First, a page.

Wave slap under boarding platform

Discussion in 'Boat Design' started by harrytnz, Jul 11, 2008.

  1. harrytnz
    Joined: Jul 2008
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    Location: Auckland, New Zealand

    harrytnz New Member

    We own a 48ft trawler style motor vessel, built in steel in 1999.
    Our marina has strict length regulations, so we hinged the boarding platform to limit our overall length to 45ft. Because of a favorably placed pile, we have never had to lift the platform while at our berth.
    However, when she was launched we found that she floated lower in the water than anticipated (not really the designer's fault). That causes us some problems when anchored in a busy place with waves slapping under the platform. In fact, it can get so bad that the platform (which is quite heavy) is lifted by the water and slams down, shuddering the entire boat. That's when the hinging is an advantage and we lift it with the mooring winch in the cockpit.
    We have lived with the disadvantages of this setup for many years and are spending a small fortune every year to attack the rust around the hinge caused by all the flexing (the hinge itself is stainless).
    We have contemplated welding the boarding platform down permanently and extending the hull. This seems perfectly feasible and would have the added benefit of extending the waterline, but it is something we cannot afford right now.
    As an interim solution we are now considering welding the platform in position and mounting a simple flooded square fibreglass box under the platform to stop the effect of the waves. We thought this could be done by getting the welder to weld some tags onto the stern and under the platform to hold this box. The box may need to be spaced away from the stern near the waterline because of a few bilge pump skin fittings mounted there.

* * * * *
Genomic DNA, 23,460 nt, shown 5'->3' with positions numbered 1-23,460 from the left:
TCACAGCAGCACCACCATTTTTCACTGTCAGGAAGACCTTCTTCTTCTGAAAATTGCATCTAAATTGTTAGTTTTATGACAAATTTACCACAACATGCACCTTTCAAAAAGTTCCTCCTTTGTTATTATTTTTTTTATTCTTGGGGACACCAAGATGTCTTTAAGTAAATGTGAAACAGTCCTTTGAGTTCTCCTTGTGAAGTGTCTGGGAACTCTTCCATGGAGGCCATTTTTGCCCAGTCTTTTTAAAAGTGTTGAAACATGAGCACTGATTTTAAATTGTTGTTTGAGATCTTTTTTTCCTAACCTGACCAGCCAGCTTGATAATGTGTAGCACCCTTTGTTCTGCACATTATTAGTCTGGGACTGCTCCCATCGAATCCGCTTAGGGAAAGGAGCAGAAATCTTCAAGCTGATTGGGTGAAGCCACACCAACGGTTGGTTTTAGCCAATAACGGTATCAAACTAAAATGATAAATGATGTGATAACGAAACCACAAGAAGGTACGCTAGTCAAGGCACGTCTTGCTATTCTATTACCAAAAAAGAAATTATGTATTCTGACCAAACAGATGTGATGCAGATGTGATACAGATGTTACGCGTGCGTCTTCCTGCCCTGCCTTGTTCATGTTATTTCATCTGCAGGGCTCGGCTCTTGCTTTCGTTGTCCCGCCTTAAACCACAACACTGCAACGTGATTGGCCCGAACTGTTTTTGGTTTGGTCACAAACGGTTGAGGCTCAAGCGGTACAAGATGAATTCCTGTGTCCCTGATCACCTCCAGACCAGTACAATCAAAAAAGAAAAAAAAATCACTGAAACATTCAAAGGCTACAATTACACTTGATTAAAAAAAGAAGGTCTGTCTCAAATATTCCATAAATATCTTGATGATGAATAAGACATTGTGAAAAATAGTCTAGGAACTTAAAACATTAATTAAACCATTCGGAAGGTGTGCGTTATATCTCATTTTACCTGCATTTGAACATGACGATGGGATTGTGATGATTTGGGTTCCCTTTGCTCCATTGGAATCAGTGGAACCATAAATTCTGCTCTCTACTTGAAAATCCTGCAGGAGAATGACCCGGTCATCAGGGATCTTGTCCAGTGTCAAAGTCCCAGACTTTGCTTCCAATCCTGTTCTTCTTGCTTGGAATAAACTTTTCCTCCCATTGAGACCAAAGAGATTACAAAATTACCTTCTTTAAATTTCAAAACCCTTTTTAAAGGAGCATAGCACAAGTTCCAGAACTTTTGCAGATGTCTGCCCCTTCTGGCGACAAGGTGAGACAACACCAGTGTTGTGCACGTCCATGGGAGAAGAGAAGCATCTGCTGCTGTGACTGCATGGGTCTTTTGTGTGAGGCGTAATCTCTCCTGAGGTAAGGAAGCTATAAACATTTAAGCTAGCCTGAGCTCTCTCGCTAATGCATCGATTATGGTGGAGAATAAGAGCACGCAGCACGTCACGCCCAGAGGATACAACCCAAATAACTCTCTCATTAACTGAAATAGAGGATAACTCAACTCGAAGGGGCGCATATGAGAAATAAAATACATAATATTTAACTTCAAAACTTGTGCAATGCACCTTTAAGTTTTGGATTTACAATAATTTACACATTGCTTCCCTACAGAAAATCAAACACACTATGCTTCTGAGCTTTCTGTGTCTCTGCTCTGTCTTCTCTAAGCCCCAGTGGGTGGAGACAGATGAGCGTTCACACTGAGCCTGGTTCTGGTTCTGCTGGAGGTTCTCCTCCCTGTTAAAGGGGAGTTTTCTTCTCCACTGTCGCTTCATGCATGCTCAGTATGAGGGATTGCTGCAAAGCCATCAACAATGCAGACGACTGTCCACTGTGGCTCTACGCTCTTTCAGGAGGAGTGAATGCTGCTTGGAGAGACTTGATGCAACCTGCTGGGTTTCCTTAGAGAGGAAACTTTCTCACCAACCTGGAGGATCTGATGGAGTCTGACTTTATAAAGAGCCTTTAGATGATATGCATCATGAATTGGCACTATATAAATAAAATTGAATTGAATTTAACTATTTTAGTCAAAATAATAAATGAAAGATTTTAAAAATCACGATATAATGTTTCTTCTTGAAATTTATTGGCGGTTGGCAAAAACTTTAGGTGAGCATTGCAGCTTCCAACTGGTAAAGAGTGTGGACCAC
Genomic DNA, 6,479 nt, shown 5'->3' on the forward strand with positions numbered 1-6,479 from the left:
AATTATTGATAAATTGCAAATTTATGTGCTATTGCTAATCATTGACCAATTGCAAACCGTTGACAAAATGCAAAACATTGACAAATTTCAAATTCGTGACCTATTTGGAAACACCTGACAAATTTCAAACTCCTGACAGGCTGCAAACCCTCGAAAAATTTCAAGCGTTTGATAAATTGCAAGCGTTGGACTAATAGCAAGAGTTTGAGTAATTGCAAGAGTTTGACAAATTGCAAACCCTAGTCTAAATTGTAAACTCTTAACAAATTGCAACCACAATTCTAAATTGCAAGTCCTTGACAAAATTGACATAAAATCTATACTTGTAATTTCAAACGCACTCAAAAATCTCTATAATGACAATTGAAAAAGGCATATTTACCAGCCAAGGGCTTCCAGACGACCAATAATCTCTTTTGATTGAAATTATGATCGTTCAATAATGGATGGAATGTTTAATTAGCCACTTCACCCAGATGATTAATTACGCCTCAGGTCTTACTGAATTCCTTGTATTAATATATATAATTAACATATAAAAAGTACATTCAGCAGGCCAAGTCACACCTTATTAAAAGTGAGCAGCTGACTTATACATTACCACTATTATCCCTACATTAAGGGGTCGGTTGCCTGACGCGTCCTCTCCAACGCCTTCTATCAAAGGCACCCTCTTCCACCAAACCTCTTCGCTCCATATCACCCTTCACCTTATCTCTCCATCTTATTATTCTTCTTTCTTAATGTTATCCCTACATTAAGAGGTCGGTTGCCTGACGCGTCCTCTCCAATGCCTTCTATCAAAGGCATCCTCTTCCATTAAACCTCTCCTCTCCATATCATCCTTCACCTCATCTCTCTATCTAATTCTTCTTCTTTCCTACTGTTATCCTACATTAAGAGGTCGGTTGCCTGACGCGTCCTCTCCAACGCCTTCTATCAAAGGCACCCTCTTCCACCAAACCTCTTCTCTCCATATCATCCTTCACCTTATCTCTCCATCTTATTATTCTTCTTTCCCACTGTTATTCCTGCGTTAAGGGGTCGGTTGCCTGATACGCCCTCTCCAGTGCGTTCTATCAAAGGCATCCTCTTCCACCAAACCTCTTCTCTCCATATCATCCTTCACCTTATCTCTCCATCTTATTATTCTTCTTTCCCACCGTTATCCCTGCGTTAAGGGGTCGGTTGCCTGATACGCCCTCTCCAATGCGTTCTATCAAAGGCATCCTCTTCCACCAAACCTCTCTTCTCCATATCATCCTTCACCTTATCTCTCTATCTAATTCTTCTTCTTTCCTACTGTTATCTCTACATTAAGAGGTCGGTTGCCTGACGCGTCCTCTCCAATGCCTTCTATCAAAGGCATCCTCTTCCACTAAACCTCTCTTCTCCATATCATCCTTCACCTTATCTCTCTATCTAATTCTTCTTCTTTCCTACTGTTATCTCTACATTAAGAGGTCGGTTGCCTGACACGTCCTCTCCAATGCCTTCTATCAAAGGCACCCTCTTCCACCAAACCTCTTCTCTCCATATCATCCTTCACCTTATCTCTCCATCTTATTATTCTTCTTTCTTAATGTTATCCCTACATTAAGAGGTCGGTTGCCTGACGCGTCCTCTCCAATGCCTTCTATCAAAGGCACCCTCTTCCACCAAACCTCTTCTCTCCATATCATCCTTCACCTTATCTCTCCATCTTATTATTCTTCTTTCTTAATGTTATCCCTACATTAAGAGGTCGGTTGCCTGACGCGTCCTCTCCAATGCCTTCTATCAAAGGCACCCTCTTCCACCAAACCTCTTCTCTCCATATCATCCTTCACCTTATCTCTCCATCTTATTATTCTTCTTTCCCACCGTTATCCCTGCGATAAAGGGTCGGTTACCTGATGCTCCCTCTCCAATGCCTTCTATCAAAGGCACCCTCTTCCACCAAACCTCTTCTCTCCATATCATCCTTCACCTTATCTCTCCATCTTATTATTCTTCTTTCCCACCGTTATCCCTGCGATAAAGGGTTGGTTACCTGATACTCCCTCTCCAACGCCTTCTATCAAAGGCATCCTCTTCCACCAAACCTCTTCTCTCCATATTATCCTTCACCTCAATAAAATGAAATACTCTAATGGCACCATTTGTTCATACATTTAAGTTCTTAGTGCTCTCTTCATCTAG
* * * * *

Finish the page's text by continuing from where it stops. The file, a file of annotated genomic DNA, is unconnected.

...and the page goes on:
We thought that a flooded box would be less stressful on the fastenings than a box that wants to float. On the other hand you would not want to lift a box full of water on a few fastenings every time the boat heaves.
    Has anyone any relevant experience or can anyone give me some advice on whether this idea is viable in some form?
    Would a box like that still give me the benefits of an extended waterline?
    I look forward to your input.

    Attached Files:

  2. diwebb
    Joined: Jun 2008
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    Location: New Zealand

    diwebb Senior Member

    it looks from the photograph as if the boarding platform is about six to nine inches below the cockpit floor. If this is the case why not just raise the platform level with the cockpit floor?? The additional height above the water should not be a problem for boarding and the additional clearance should alleviate the wave slamming problem, also it would be considerably cheaper than the options that you are considering.
  3. harrytnz
    Joined: Jul 2008
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    Location: Auckland, New Zealand

    harrytnz New Member

    Thanks for your suggestion.
    We looked at that possibility but, as you can see from the attached picture taken during construction, the boarding platform hinges some distance away from the stern. The support structure attached to the hull is integrated with the stainless belting. To shift it probably involves as much work as leaving the platform where it is and filling in underneath.
    Moving it up would use less steel but would not give us the benefit of the extra hull length.

    Attached Files:

  4. eponodyne
    Joined: Aug 2007
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    Location: Upper Midwest

    eponodyne Senior Member

    Torch it off and hang a ladder over the side.

  5. ASM
    Joined: Sep 2005
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    Location: The Netherlands

    ASM Senior Member


    I have expererienced this phenomena as well and had a lot of reports from captains on the same thing. But, by adding an empty 'hollow' box, you will get the same problem, only if that box is well submerged with its body then it will not be that big of a problem. The shuddreing of the boat could well be the excitement of the ship's hull natural frequency. If you go for the box solution, make it stiff and if possible, fill with fine DRY sand or at least add a sandwich damping system on the bottom plating. THis will dampen the structure dramatically, thus preventing any possible problems with this hollow box construction, which can act as a drum.
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